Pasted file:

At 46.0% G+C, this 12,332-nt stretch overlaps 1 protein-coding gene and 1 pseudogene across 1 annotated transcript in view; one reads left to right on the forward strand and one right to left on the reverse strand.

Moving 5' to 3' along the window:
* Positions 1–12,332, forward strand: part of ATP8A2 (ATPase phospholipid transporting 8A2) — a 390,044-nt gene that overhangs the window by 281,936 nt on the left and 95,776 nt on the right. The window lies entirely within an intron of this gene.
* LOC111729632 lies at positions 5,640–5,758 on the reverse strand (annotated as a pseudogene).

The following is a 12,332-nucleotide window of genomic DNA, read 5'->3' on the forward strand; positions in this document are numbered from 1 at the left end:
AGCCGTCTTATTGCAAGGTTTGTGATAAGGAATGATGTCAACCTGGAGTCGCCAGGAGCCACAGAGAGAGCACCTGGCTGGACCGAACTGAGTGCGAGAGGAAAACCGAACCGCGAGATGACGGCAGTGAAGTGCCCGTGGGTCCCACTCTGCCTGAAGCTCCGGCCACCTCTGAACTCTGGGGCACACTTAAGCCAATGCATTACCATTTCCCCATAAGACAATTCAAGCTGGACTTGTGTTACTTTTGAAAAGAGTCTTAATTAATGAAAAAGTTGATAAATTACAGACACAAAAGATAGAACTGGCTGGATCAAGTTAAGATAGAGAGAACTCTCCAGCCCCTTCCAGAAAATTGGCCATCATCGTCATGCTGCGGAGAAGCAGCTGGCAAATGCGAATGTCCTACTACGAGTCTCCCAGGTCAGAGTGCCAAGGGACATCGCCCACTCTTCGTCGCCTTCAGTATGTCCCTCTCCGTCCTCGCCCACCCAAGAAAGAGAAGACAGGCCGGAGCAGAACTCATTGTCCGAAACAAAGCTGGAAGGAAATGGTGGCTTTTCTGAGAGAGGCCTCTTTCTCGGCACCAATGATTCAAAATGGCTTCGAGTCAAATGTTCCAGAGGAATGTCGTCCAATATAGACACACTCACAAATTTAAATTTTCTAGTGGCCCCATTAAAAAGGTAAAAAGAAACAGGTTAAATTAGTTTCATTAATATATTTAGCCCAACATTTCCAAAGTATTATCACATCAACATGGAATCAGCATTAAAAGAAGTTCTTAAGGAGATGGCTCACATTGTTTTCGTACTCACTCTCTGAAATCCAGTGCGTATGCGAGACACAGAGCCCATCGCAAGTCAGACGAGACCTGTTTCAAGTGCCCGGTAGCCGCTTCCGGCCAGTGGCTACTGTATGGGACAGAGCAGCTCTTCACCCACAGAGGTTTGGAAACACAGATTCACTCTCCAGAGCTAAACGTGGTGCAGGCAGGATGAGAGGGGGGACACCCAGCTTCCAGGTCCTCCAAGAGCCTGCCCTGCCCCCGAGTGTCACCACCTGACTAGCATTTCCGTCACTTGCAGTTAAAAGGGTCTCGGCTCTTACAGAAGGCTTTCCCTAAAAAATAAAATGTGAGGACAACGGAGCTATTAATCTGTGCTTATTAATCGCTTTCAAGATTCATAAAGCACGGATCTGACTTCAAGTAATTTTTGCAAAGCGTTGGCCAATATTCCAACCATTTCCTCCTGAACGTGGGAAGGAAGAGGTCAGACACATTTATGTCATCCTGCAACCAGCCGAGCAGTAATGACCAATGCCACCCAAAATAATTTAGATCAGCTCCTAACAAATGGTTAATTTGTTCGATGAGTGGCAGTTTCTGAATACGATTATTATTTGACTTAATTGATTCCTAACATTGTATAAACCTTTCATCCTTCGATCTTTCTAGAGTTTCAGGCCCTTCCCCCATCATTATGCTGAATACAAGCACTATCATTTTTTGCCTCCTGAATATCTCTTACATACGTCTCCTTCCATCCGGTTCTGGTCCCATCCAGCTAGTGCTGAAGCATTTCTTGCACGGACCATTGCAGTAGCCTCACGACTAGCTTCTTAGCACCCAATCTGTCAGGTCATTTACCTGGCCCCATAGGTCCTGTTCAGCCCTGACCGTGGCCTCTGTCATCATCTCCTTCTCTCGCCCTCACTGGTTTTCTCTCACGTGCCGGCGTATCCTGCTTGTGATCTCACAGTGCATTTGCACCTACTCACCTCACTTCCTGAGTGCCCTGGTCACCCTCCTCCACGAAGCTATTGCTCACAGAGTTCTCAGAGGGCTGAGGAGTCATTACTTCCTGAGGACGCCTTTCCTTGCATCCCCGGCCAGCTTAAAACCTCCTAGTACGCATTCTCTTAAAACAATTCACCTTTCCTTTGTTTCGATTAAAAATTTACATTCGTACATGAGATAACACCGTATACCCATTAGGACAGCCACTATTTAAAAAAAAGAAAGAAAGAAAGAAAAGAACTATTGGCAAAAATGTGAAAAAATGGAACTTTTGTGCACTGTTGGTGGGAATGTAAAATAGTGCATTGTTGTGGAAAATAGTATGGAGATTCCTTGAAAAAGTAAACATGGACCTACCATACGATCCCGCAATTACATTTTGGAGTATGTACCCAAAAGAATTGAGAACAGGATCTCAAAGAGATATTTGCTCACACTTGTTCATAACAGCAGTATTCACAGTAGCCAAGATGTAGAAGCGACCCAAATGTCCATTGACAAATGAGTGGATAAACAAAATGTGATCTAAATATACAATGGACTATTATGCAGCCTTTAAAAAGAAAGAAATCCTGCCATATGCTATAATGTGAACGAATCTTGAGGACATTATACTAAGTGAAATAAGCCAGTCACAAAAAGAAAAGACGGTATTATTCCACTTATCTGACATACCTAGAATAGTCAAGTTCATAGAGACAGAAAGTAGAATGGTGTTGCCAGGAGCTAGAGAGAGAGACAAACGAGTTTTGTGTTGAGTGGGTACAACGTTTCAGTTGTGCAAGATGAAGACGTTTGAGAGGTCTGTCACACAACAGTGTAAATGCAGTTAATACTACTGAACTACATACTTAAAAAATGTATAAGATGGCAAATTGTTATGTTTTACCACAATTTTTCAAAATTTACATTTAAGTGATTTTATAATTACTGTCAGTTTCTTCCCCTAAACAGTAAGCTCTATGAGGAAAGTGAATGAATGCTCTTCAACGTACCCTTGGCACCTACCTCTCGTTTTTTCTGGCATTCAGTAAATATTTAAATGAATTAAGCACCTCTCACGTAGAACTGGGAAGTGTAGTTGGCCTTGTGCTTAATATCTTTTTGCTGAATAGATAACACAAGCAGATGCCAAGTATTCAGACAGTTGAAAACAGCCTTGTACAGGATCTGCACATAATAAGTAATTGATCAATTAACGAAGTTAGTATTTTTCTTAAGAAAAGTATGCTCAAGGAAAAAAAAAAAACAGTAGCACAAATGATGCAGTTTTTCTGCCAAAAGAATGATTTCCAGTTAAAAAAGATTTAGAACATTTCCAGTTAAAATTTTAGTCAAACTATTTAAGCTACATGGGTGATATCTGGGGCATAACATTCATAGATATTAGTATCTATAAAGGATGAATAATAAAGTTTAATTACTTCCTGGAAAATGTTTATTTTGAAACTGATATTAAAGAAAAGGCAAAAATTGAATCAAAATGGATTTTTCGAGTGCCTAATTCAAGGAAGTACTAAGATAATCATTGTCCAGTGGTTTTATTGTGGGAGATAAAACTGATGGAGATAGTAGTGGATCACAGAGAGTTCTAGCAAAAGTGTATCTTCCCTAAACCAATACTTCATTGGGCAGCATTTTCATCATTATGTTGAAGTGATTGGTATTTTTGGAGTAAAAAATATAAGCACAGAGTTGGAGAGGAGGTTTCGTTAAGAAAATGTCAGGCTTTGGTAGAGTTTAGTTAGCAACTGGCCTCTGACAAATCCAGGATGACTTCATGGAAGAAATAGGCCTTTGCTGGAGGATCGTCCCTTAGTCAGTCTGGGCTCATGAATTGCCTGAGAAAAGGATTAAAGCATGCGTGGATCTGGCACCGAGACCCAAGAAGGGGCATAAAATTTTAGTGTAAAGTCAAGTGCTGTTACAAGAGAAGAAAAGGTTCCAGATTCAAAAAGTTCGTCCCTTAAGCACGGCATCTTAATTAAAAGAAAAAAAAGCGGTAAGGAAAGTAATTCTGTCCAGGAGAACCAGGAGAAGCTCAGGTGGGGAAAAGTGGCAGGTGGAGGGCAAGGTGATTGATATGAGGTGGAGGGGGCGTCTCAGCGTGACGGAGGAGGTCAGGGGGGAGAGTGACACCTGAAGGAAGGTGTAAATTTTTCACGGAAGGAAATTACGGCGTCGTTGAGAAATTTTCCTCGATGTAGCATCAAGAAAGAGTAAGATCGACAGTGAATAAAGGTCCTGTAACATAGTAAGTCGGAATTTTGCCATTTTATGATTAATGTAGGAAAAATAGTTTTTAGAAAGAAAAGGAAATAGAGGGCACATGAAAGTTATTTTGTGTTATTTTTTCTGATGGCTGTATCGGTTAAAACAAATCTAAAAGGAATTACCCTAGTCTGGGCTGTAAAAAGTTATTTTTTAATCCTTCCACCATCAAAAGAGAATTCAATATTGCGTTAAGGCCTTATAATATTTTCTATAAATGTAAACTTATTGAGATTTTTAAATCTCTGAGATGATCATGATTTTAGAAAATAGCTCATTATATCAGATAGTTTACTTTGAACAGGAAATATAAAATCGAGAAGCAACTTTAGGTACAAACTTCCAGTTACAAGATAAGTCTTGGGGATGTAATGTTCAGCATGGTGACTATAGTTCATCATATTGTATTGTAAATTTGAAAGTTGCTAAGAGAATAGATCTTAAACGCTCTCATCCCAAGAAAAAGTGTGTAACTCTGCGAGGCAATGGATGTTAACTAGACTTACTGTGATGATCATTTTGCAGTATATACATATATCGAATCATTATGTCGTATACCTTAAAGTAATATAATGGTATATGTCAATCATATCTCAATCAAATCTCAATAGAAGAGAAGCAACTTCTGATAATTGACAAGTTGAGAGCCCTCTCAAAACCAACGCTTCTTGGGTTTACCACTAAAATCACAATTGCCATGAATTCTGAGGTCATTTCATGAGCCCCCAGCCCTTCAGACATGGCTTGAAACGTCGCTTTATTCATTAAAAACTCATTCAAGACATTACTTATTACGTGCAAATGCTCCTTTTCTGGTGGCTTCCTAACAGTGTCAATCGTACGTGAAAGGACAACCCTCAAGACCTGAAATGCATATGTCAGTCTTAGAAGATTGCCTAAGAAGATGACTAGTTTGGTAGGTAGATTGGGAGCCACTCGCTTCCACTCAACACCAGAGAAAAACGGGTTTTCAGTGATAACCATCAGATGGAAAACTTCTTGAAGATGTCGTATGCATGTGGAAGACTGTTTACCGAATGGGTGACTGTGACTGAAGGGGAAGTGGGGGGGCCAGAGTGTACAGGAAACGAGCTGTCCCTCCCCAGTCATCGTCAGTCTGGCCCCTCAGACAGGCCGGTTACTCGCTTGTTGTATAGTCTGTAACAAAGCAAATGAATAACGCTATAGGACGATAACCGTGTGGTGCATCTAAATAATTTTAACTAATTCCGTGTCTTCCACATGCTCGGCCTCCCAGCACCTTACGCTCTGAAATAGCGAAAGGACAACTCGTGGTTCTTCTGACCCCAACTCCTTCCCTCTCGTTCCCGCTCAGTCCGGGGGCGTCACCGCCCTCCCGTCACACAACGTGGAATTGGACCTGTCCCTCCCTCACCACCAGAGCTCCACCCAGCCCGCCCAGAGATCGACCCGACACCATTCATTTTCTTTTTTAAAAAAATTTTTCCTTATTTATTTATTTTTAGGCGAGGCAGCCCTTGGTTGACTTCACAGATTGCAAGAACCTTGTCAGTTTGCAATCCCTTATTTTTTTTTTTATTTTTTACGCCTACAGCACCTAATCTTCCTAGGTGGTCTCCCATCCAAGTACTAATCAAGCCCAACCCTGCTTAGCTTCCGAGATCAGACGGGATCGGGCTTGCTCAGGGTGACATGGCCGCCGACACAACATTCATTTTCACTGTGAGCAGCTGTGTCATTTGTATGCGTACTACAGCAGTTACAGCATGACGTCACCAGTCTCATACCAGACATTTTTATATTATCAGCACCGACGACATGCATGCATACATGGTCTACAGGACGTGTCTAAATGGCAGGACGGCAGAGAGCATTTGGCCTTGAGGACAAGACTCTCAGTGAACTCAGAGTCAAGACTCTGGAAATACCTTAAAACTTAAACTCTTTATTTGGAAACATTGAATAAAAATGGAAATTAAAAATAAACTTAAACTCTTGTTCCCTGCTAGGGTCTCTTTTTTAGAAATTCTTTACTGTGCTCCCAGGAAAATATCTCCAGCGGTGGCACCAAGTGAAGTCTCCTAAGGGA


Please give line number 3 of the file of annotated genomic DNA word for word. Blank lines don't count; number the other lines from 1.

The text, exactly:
* Positions 1–12,332, forward strand: part of ATP8A2 (ATPase phospholipid transporting 8A2) — a 390,044-nt gene that overhangs the window by 281,936 nt on the left and 95,776 nt on the right. The window lies entirely within an intron of this gene.